Carnegie Clean Energy is participating in two Wave Energy Scotland-funded research projects to examine different materials for use in constructing wave energy converters.
Wave energy converters (WECs), including Carnegie’s CETO device, are currently typically made predominantly from steel, which is strong and durable but costly and susceptible to corrosion.
The two wave energy research projects in which Carnegie is a partner received a total of approximately £500,000 through the funding call by Wave Energy Scotland with a focus on innovative materials and manufacturing processes.
The first project Carnegie is participating involves the RePower consortium, led by Cruz Atcheson Consulting Engineers. The project received £249,614 to assess the use of hybrid structures with reinforced polymers as the prime mover of point absorber wave energy converters (WECs). Other project partners include Corpower Ocean, Arup Consulting Engineers, DNV-GL and The National Composites Centre of the United Kingdom (NCCUK).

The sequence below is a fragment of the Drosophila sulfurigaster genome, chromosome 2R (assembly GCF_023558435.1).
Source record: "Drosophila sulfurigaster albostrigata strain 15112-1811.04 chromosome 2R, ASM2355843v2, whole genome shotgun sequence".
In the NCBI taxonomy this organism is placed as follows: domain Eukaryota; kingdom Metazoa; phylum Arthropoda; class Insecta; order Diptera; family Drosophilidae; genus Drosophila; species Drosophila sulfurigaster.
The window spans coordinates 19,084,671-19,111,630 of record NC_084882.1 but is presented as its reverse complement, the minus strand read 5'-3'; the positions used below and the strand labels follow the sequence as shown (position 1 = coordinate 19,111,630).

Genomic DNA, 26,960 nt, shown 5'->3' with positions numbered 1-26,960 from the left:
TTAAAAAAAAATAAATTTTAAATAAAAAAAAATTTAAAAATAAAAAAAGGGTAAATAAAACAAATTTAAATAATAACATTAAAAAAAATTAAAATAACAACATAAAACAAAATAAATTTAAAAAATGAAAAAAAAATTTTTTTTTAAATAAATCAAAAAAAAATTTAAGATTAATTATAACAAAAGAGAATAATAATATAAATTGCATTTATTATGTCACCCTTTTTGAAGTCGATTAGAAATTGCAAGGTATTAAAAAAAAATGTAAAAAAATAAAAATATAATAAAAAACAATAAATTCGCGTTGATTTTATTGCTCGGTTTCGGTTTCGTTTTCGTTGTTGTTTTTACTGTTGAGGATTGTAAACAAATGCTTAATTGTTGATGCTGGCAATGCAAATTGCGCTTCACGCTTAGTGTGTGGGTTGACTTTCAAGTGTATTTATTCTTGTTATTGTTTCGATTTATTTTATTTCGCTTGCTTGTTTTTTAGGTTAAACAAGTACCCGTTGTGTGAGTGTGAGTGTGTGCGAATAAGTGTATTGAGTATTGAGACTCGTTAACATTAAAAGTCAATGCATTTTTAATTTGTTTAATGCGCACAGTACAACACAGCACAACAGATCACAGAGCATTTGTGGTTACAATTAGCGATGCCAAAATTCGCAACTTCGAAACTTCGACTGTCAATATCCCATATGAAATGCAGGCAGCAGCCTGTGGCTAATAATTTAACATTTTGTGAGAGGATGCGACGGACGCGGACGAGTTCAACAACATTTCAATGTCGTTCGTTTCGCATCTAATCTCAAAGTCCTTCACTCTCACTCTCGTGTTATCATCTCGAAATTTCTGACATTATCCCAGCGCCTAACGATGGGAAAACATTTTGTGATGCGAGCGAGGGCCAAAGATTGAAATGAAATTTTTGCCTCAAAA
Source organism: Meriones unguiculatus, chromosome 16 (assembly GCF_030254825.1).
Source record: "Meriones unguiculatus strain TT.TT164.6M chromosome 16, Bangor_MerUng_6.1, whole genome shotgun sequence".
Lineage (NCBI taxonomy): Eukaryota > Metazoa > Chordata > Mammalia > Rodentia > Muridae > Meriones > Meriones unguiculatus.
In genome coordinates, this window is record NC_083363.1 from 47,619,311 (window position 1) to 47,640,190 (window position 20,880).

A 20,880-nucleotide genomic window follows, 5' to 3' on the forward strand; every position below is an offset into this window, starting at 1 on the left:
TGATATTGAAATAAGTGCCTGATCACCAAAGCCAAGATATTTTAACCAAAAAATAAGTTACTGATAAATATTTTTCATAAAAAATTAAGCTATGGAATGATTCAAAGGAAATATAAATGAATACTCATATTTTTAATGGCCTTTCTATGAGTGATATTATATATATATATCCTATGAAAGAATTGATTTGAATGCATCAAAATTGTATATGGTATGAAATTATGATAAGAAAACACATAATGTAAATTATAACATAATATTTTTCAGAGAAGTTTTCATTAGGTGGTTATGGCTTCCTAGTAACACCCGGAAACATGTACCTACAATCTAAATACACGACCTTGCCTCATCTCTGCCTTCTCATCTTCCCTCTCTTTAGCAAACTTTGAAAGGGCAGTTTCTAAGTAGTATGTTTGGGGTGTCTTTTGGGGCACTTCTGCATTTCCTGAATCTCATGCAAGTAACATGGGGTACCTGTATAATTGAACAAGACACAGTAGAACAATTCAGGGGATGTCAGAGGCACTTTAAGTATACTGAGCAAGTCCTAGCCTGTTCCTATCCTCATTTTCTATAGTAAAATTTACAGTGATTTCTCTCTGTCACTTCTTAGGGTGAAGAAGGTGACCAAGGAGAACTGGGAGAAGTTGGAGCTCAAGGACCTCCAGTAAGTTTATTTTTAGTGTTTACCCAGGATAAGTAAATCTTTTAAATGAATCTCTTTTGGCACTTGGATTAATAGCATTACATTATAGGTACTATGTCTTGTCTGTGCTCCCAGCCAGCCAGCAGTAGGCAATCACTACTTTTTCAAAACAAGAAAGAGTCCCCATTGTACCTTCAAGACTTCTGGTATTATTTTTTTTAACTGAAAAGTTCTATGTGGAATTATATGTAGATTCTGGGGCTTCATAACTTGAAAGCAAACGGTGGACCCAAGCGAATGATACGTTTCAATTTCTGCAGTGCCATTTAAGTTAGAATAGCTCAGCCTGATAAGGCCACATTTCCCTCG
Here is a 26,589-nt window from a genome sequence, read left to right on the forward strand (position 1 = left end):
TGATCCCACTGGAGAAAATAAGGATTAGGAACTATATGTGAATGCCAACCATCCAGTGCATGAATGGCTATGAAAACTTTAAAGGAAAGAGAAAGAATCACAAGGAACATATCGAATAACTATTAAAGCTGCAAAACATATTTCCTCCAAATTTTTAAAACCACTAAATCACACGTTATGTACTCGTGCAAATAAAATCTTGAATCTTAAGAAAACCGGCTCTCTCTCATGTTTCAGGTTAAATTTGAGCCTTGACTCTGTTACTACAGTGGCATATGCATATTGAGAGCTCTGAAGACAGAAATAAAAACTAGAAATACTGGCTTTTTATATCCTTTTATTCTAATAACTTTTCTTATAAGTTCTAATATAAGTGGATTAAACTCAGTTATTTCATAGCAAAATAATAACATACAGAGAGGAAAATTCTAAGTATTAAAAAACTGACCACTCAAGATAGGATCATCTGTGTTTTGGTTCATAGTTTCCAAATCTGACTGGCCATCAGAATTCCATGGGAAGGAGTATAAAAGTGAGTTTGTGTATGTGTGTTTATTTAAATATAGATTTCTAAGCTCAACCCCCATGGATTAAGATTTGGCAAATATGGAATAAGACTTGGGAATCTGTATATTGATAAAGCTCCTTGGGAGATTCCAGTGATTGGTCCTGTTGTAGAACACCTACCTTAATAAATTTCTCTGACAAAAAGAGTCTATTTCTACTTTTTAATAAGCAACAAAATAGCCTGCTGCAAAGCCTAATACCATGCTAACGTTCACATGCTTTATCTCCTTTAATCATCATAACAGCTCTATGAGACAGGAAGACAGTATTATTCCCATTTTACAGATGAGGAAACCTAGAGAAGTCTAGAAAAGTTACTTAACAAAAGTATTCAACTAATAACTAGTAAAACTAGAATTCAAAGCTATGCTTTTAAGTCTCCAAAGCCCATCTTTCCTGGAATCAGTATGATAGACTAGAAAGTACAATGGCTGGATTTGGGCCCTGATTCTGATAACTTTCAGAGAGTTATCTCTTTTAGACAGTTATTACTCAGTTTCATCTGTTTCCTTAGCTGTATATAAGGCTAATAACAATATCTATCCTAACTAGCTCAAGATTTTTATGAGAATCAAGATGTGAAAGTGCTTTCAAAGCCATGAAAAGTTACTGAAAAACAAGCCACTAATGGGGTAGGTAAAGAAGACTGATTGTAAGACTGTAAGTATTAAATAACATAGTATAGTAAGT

Another project, the RotoHybrid, was allocated £250,000 to develop rotational molding of polymers for the design of WECs. The consortium is led by the University of Edinburgh and other project partners include Queen’s University Belfast, Pelagic Innovation, ÉireComposites, Kingspan Environmental.
Wave Energy Scotland awarded a total of £3 million to ten projects on January 10, 2017, to investigate the use of materials such as rubbers, plastics, concrete or combinations of these to build wave energy converters, and then test how well they survive in different sea conditions with the ultimate aim to reduce the lifetime costs of wave energy converters.
To remind, Carnegie launched 15MW CETO Wave Hub project in November last year. The project has been backed by £9.6 million from the European Regional Development Fund (ERDF) for the first phase that comprises design, construction, installation and operation of a single 1MW grid-connected CETO 6 wave energy converter.
The device will be deployed at the Wave Hub testing site, off Cornwall, UK, with the commissioning set for 2018.